Friday, May 24

First minority basketball player to integrate goes unrecognized

Player's career laudable in light of era's anti-Japanese sentiment

By Jon Chang

I am writing in order to clear up a large omission in regards to
integration, sports and the NBA. Wat Misaka was picked in the first
round of the professional draft in 1947 by the New York Knicks
after playing for the University of Utah, the 1944 NCAA champion

Unfortunately Misaka, a Japanese American, played only three
games in the NBA, scoring a total of seven points. But while Misaka
was the first person of color integrated into the NBA, all 20 books
on the history of the NBA which I have seen list Chuck Cooper (an
African American who joined the NBA in 1956) as the Jackie Robinson
of the NBA with regard to breaking the color barrier and
integration. Not only is this historical fact altered, but I have
never seen Wat Misaka’s name even mentioned when it comes to
being a sports-integration pioneer in any sports history books.

This version of the integration of the NBA in 1956 (by Cooper)
as opposed to 1947 (by Misaka) is a little bit disturbing because
it makes me wonder when America will start appreciating and
recognizing the history and contributions of all Americans and not
just those which are deemed politically and demographically

For example, how about Tiger Woods and how he is represented as
an American? His mother is Asian, and his father is one-fourth
Chinese and three-fourths African American. Yet he is never
depicted as an Asian American golfer and always an African American
golfer when in fact, he is more Asian (genetically) than anything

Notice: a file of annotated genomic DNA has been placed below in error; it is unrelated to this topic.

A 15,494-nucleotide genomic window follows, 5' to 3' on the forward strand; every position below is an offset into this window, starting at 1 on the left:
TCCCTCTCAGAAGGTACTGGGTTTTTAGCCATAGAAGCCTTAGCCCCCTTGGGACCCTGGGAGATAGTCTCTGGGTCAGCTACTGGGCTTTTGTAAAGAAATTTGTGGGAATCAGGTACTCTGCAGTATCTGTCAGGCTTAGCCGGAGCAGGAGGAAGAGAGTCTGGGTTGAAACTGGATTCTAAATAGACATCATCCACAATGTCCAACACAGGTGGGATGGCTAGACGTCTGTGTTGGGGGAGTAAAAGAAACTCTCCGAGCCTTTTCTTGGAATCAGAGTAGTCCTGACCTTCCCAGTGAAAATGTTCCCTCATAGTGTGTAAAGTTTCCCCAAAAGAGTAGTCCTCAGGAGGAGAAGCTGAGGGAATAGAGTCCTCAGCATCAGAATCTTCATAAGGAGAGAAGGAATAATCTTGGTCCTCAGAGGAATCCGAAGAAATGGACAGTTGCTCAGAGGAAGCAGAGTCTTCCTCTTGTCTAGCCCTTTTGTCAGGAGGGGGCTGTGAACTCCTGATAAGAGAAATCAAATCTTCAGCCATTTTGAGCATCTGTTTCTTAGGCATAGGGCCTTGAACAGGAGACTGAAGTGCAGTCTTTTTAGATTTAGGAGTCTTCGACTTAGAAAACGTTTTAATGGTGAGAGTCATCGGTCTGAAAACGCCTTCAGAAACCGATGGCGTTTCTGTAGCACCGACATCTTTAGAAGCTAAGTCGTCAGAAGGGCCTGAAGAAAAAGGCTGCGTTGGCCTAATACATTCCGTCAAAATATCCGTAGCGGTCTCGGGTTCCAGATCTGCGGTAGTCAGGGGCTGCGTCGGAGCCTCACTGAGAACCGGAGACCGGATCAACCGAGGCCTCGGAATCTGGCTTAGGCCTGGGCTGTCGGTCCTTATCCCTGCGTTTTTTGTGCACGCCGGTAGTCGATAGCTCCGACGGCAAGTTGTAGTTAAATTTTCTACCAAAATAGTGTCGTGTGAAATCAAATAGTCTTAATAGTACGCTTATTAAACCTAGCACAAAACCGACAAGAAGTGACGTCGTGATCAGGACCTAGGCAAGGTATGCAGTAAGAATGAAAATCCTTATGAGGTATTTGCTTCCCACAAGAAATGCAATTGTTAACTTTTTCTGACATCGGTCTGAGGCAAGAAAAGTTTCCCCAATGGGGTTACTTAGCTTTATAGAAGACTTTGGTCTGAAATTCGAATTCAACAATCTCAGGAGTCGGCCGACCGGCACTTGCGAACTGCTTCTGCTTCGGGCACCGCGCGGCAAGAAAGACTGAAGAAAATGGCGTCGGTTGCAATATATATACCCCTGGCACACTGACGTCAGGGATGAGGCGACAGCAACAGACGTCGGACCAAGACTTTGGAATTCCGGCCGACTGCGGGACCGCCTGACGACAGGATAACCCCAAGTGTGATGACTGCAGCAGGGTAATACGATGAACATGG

else. What happened with Wat Misaka is analogous to the depiction
of Tiger Woods. Omission is another way minorities are

So I have begun a campaign this summer whereby I hope to have
all the books on NBA basketball history re-written to include Wat
Misaka as the first minority in the NBA. Misaka, the NBA’s
first non-white player, was there nine years before Chuck Cooper.
He achieved this in light of the fact that the Japanese internment
camps had just closed in 1946 and anti-miscegenation laws, which
precluded African Americans as well as Asian Americans from
intermarrying with whites, were in place in more than 25

Also, segregation in the military (i.e. all-Asian units such as
442nd and the 100th) and anti-Asian immigration laws were still in
force. The omission of Misaka’s achievement seems to discount
the discrimination and historical barriers that Asian Americans
faced everyday in their struggle to survive and assimilate.

I can’t fathom why the achievement of Misaka is not seen
as a milestone for the integration and acceptance of people of all
colors, especially when you take into account that Utah’s
1944 NCAA national championship team had not one but two Asian
Americans on its squad ““ Misaka, who was an All-American that
year, and his teammate Mas Tatsuno.

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